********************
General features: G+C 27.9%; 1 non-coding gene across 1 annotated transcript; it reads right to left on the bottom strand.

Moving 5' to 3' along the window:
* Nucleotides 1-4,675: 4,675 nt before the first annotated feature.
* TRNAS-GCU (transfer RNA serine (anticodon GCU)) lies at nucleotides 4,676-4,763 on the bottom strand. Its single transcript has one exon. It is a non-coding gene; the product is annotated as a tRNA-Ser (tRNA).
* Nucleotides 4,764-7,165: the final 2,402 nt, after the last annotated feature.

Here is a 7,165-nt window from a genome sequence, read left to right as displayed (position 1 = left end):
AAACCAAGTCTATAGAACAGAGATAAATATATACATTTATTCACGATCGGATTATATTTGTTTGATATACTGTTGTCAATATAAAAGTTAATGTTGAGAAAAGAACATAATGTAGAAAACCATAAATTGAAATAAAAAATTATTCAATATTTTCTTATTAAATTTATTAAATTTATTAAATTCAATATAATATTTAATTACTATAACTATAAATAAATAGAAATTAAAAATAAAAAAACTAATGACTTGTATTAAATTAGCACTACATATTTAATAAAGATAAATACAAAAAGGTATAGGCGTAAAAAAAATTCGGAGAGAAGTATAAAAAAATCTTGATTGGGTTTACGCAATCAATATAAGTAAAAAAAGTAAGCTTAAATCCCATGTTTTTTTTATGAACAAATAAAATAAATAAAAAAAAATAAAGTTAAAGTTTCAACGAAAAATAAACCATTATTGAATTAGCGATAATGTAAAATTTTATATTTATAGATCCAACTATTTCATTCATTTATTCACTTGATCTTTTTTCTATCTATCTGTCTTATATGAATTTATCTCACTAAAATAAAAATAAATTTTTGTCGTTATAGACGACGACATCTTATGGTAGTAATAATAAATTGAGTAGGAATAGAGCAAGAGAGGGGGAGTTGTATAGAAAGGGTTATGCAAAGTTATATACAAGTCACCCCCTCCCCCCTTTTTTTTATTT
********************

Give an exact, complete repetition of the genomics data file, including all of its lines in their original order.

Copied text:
General features: G+C 27.9%; 1 non-coding gene across 1 annotated transcript; it reads right to left on the bottom strand.

Moving 5' to 3' along the window:
* Nucleotides 1-4,675: 4,675 nt before the first annotated feature.
* TRNAS-GCU (transfer RNA serine (anticodon GCU)) lies at nucleotides 4,676-4,763 on the bottom strand. Its single transcript has one exon. It is a non-coding gene; the product is annotated as a tRNA-Ser (tRNA).
* Nucleotides 4,764-7,165: the final 2,402 nt, after the last annotated feature.

Here is a 7,165-nt window from a genome sequence, read left to right as displayed (position 1 = left end):
AAACCAAGTCTATAGAACAGAGATAAATATATACATTTATTCACGATCGGATTATATTTGTTTGATATACTGTTGTCAATATAAAAGTTAATGTTGAGAAAAGAACATAATGTAGAAAACCATAAATTGAAATAAAAAATTATTCAATATTTTCTTATTAAATTTATTAAATTTATTAAATTCAATATAATATTTAATTACTATAACTATAAATAAATAGAAATTAAAAATAAAAAAACTAATGACTTGTATTAAATTAGCACTACATATTTAATAAAGATAAATACAAAAAGGTATAGGCGTAAAAAAAATTCGGAGAGAAGTATAAAAAAATCTTGATTGGGTTTACGCAATCAATATAAGTAAAAAAAGTAAGCTTAAATCCCATGTTTTTTTTATGAACAAATAAAATAAATAAAAAAAAATAAAGTTAAAGTTTCAACGAAAAATAAACCATTATTGAATTAGCGATAATGTAAAATTTTATATTTATAGATCCAACTATTTCATTCATTTATTCACTTGATCTTTTTTCTATCTATCTGTCTTATATGAATTTATCTCACTAAAATAAAAATAAATTTTTGTCGTTATAGACGACGACATCTTATGGTAGTAATAATAAATTGAGTAGGAATAGAGCAAGAGAGGGGGAGTTGTATAGAAAGGGTTATGCAAAGTTATATACAAGTCACCCCCTCCCCCCTTTTTTTTATTT